A&N x

Spain – The road to Pamplona

We awoke in LaBastida and, after one last wander around to test our legs after our run, we said our goodbyes to the now-empty town.  Heading east, the sky was a sheet of gunmetal, solid and brooding.   Yet even in the dreary rain the deep autumnal colours of the neat vines shone through and lit up the landscape in bursts of yellow and red.

We had a brief stop in the village of Elciego (Eltziego), where a hotel associated with a large wine producer had commissioned a building from Frank Gehry’s practice.  We did a drive-by shooting with our camera, in the spotty rain.  We couldn’t get too close, but it all looked fairly typical of Gehry’s easily recognisable style, with the addition of some brightly coloured panels that offered something different, an interesting variation on an otherwise well-used theme.

From here we skipped past Logroño and headed to the small town of Estella, where we heard rumours of a monastery famous for its wine fountain, distributing a welcome drink for passing pilgrims undertaking the Camino de Santiago.  We parked up and wandered around the grounds, but torrential rain began so we didn’t wander too much further than the celebrated fountain.  The monastery vineyard sets aside 100 litres per day for pilgrims passing through, with polite messages encouraging sparing use so that all can partake who want to.  We helped ourselves to a small bottle-full, enough for a glass each, and toasted their generosity later.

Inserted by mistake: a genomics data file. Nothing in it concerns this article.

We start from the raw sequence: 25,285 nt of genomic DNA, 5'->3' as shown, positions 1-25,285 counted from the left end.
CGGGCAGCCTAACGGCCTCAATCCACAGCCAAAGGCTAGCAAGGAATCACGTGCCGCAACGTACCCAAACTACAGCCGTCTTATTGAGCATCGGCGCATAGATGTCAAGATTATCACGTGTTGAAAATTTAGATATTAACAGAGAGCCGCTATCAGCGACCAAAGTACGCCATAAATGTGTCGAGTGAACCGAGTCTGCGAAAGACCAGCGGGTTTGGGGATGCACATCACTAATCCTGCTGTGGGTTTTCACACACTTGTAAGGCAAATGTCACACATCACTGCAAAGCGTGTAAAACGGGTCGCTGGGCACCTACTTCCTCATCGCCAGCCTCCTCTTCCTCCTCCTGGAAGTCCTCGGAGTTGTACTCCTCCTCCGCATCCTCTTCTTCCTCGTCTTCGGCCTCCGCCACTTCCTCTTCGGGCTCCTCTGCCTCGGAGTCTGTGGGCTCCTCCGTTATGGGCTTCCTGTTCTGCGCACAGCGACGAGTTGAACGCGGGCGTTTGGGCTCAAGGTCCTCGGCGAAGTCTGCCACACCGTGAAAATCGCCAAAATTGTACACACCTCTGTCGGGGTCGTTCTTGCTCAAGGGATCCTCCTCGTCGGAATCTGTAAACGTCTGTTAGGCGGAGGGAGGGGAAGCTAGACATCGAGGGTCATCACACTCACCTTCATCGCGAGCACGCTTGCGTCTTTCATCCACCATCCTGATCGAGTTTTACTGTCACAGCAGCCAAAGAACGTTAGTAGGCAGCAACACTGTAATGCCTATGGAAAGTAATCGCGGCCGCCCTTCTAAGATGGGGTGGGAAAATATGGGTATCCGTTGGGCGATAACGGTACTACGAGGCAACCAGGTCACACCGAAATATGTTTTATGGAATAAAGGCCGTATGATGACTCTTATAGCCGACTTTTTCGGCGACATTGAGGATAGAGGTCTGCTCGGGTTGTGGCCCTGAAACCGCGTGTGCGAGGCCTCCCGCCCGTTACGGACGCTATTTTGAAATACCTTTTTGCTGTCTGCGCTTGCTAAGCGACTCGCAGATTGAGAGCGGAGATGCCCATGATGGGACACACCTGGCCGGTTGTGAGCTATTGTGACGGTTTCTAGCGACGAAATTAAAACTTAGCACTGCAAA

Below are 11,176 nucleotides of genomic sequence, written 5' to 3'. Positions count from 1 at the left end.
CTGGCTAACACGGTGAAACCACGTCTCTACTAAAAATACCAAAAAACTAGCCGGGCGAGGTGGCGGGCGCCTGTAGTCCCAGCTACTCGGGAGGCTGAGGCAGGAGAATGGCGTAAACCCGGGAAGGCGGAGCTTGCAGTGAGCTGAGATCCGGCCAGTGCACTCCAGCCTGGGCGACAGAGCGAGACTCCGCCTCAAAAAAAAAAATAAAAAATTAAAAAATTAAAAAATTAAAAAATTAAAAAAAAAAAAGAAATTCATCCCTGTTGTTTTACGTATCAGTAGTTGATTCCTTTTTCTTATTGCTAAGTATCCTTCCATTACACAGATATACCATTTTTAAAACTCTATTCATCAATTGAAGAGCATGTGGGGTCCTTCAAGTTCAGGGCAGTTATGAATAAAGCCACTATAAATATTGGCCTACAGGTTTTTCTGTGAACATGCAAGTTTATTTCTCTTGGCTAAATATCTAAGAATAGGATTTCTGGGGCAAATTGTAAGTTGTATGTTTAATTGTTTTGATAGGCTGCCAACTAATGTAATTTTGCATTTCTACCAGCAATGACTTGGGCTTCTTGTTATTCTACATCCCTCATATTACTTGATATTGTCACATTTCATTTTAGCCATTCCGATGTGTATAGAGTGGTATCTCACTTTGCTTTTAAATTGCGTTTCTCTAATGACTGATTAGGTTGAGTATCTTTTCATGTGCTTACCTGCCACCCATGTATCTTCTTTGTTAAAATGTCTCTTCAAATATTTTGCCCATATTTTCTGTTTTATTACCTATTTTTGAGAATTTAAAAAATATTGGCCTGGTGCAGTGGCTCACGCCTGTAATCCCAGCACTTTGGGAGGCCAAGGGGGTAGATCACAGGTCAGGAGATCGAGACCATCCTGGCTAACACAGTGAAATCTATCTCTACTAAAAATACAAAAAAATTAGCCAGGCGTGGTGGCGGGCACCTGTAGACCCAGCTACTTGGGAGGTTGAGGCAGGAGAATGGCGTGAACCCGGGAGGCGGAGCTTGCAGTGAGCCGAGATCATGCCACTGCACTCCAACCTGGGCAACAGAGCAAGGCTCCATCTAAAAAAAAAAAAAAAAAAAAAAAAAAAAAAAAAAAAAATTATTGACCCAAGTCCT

Estella - monastery

Estella - wine fountain

We were told that, if discrete, we could stay over for free in the small car-park at the monastery, but we felt a bit conspicuous and a little in the way and so we drove the kilometre back down to the newly-constructed and barriered aire and graciously paid €4 to the town to park overnight there instead.  Heavy rain continued to fall most of the evening and through the night, but from here we could pick up free WiFi from a nearby café, so we lazed around inside sipping tea and getting ourselves all up to date.  We undertook a quick walk in a brief respite from the downpour where we climbed a small hill behind the aire, looking down on Benny and back across the leafy valley to the monastery.  Then it was back inside to spend the night listening to the constant tapping of raindrops finally lulling us into an uneasy sleep.

Estella - valley view over aire